Election Firsts & Notables
First Designated Congressional Election: The 1876 congressional elections were the first to be held on the “Tuesday next after the first Monday in November, is hereby fixed and established as the day for the election . . . of Representatives and Delegates to the Congress.” President Ulysses S. Grant signed the law on February 2, 1872. Because Senators were elected by state legislatures instead of popular elections, the law didn’t apply to the Senate until the ratification of the Seventeenth Amendment in 1913.
First House Member to Represent Two States: Daniel Hiester served the state of Pennsylvania in the 1st through 4th Congresses (1789–1796) and the state of Maryland during the 7th and 8th Congresses (1801–1804).
Oldest Known Freshman Representative: On July 7, 1953, after winning a special election at the age of 78, James B. Bowler of Illinois became the oldest known freshman Member to serve in the U.S. House of Representatives.
Youngest Freshman Representative: Despite a constitutional qualification requirement to be age 25 at the time of election, William Charles Cole Claiborne of Tennessee was elected to the 5th Congress (1797–1799) at the age of 22. The youngest female Member elected to the House of Representatives is Elise Stefanik of New York, a current Member, who was elected at the age of 30 to the 114th Congress (2015–2017).
Longest Period of Nonconsecutive Service in the House: At 34 years, Representative Philip F. Thomas of Maryland has the longest period of nonconsecutive service in House history. Representative Thomas served in the 26th Congress (1839–1841), and was later re-elected to the 44th Congress (1875–1877).
Record Number of Traditional Freshman: The 54th Congress (1895–1897) brought in a record-setting freshman class of 176 traditional first-term Members. The record-breaking Congress’s makeup was not complete on opening day. It had the largest recorded number of contested elections at a total of 38 cases.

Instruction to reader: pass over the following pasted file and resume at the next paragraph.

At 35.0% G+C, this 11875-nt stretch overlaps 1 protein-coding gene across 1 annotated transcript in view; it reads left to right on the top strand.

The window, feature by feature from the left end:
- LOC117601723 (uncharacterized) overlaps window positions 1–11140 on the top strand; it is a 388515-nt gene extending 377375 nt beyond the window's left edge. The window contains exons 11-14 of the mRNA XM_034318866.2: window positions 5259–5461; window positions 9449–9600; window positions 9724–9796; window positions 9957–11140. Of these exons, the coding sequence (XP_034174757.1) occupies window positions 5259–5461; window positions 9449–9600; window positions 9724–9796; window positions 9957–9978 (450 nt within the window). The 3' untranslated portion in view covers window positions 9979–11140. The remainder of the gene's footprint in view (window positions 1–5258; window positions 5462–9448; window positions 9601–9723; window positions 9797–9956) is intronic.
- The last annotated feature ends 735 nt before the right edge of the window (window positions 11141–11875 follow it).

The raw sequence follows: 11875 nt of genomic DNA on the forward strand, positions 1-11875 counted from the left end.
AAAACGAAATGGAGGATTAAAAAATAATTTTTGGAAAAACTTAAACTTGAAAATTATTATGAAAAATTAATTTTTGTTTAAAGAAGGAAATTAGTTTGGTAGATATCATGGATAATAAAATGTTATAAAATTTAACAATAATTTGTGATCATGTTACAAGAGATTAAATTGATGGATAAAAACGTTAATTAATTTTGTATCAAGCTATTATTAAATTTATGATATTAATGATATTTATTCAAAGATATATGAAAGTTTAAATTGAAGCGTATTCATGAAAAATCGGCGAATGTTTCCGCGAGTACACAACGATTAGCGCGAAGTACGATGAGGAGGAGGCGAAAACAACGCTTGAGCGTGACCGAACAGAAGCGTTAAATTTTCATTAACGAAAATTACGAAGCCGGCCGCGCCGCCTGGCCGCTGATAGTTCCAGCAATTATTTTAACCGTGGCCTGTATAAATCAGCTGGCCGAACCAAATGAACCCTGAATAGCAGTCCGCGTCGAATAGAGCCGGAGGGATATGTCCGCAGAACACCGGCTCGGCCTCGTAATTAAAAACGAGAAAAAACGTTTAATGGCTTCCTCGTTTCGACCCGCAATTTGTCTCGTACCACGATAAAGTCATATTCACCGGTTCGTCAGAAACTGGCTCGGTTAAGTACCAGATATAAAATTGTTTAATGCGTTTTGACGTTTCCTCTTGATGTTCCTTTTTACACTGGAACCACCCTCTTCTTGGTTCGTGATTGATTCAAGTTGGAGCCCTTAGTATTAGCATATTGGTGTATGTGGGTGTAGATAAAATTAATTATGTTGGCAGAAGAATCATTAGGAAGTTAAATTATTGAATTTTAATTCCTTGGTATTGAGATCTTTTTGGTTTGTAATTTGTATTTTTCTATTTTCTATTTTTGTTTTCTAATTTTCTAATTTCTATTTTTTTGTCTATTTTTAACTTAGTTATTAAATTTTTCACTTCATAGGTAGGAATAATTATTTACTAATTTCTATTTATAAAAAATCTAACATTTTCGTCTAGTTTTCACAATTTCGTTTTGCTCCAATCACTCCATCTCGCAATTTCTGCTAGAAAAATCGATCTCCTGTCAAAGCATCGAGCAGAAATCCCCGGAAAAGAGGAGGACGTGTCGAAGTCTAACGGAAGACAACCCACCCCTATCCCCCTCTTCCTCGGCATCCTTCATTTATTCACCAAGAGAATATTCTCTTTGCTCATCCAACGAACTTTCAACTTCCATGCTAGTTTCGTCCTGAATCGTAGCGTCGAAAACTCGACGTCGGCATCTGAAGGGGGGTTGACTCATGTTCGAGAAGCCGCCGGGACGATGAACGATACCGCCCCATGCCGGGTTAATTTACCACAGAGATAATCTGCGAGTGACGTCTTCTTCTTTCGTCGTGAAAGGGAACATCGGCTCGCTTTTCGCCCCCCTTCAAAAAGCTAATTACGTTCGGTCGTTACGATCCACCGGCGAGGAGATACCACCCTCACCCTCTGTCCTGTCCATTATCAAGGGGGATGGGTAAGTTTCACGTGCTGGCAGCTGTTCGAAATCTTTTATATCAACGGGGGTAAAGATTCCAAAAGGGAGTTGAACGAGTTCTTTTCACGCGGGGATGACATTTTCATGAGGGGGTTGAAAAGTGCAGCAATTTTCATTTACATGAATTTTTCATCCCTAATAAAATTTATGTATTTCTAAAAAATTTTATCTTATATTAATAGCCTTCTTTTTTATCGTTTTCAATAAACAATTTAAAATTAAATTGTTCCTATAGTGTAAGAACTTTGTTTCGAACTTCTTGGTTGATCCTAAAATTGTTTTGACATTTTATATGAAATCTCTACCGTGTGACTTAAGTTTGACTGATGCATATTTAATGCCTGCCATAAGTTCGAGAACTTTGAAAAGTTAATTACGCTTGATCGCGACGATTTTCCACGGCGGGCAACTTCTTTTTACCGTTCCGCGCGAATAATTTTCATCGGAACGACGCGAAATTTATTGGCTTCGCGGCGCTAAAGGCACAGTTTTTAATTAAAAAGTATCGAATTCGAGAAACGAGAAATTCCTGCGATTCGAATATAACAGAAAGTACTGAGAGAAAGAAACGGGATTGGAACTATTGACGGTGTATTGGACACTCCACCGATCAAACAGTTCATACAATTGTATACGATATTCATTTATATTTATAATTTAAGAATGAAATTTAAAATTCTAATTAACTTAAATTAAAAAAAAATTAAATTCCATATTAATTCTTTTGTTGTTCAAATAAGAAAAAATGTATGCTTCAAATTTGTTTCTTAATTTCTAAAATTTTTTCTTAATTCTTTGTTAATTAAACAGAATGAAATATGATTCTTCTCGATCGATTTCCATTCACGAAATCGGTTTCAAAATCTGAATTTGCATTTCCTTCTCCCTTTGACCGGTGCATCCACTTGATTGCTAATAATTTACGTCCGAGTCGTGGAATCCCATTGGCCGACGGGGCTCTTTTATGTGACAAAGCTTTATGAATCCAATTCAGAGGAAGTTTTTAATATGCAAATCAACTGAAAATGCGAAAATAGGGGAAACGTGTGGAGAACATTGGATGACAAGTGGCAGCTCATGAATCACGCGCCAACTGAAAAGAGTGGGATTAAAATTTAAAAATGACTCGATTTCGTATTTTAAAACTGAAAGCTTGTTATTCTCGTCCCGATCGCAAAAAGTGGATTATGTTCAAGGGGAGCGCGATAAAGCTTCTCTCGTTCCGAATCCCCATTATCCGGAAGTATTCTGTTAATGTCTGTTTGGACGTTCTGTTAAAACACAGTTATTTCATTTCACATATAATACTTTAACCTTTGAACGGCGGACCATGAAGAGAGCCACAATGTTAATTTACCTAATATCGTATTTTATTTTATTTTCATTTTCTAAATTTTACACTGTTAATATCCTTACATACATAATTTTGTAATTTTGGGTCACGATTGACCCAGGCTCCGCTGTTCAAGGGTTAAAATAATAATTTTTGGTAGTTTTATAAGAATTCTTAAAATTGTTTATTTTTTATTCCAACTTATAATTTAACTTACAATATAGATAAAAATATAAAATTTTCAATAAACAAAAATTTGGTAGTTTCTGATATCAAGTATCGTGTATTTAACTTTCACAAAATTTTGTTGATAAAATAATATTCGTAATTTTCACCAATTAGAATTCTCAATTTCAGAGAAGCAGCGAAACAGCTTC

The First House Contested Election: On April 29, 1789, the House Committee on Elections reported its first-contested election case, Ramsay v. Smith from South Carolina.
First Posthumous Election: According to the Biographical Directory of the U.S. Congress, John Coffee of Georgia died September 25, 1836, but was reelected posthumously on October 3, 1836, “announcement of his death not having been received.”
First Parent/Child Succession in the House: The first two instances of the child of a former House Member being elected to the House occurred in the 9th Congress (1805–1807). Jonathan Sturges of Connecticut served in the Continental Congress (1786) as well the 1st and 2nd Congresses (1789–1793). His son, Lewis Sturges of Connecticut, served in the 9th through 14th Congresses (1805–1817). Thomas Claiborne of Virginia served in the 3rd through 5th Congresses (1793–1799) and the 7th through 8th Congresses (1801–1805). His son, John Claiborne of Virginia, served in the 9th and 10th Congresses (1805–1808).
Member Running for Congress on Different Political Party Platforms: Notably, Nathaniel Banks of Massachusetts ran for election to the U.S. House on five different party tickets: American Party, Democrat, Republican, Liberal Republican, and Independent. Banks was successful in all but the Liberal Republican ticket.
Members Who Ran Multiple House Campaigns Before Being Elected to the House: Two examples of Members who ran for Congress multiple times before winning election: George Bender of Ohio lost elections in 1930, 1932, 1934, and 1936, before winning his first election in 1938. Frank Kniffin of Ohio lost elections in 1922, 1924, 1926, and 1928, before winning his first election in 1930.